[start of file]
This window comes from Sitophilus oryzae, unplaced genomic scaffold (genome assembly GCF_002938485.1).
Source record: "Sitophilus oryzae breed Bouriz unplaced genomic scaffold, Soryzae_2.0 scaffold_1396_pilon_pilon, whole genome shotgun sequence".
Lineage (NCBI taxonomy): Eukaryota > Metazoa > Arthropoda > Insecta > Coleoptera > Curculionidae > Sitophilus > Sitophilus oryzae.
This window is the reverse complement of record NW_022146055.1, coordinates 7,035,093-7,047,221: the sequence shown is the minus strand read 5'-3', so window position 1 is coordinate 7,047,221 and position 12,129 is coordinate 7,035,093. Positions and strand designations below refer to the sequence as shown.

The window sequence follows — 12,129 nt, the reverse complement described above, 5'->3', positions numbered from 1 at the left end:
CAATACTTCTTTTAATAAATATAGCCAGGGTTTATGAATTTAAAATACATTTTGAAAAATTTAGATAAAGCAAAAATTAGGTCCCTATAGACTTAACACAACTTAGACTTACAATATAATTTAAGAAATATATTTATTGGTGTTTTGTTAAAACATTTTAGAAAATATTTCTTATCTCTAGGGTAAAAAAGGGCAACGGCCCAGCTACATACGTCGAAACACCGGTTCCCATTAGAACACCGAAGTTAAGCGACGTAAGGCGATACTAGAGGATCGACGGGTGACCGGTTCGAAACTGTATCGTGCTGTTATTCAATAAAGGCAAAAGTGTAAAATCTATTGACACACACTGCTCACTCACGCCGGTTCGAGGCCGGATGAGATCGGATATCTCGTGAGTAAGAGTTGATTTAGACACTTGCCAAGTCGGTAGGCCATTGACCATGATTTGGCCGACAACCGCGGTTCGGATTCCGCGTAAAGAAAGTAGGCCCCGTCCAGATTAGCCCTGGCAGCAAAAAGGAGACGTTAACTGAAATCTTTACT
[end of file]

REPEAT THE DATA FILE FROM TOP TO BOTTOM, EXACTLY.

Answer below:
This window comes from Sitophilus oryzae, unplaced genomic scaffold (genome assembly GCF_002938485.1).
Source record: "Sitophilus oryzae breed Bouriz unplaced genomic scaffold, Soryzae_2.0 scaffold_1396_pilon_pilon, whole genome shotgun sequence".
Lineage (NCBI taxonomy): Eukaryota > Metazoa > Arthropoda > Insecta > Coleoptera > Curculionidae > Sitophilus > Sitophilus oryzae.
This window is the reverse complement of record NW_022146055.1, coordinates 7,035,093-7,047,221: the sequence shown is the minus strand read 5'-3', so window position 1 is coordinate 7,047,221 and position 12,129 is coordinate 7,035,093. Positions and strand designations below refer to the sequence as shown.

The window sequence follows — 12,129 nt, the reverse complement described above, 5'->3', positions numbered from 1 at the left end:
CAATACTTCTTTTAATAAATATAGCCAGGGTTTATGAATTTAAAATACATTTTGAAAAATTTAGATAAAGCAAAAATTAGGTCCCTATAGACTTAACACAACTTAGACTTACAATATAATTTAAGAAATATATTTATTGGTGTTTTGTTAAAACATTTTAGAAAATATTTCTTATCTCTAGGGTAAAAAAGGGCAACGGCCCAGCTACATACGTCGAAACACCGGTTCCCATTAGAACACCGAAGTTAAGCGACGTAAGGCGATACTAGAGGATCGACGGGTGACCGGTTCGAAACTGTATCGTGCTGTTATTCAATAAAGGCAAAAGTGTAAAATCTATTGACACACACTGCTCACTCACGCCGGTTCGAGGCCGGATGAGATCGGATATCTCGTGAGTAAGAGTTGATTTAGACACTTGCCAAGTCGGTAGGCCATTGACCATGATTTGGCCGACAACCGCGGTTCGGATTCCGCGTAAAGAAAGTAGGCCCCGTCCAGATTAGCCCTGGCAGCAAAAAGGAGACGTTAACTGAAATCTTTACT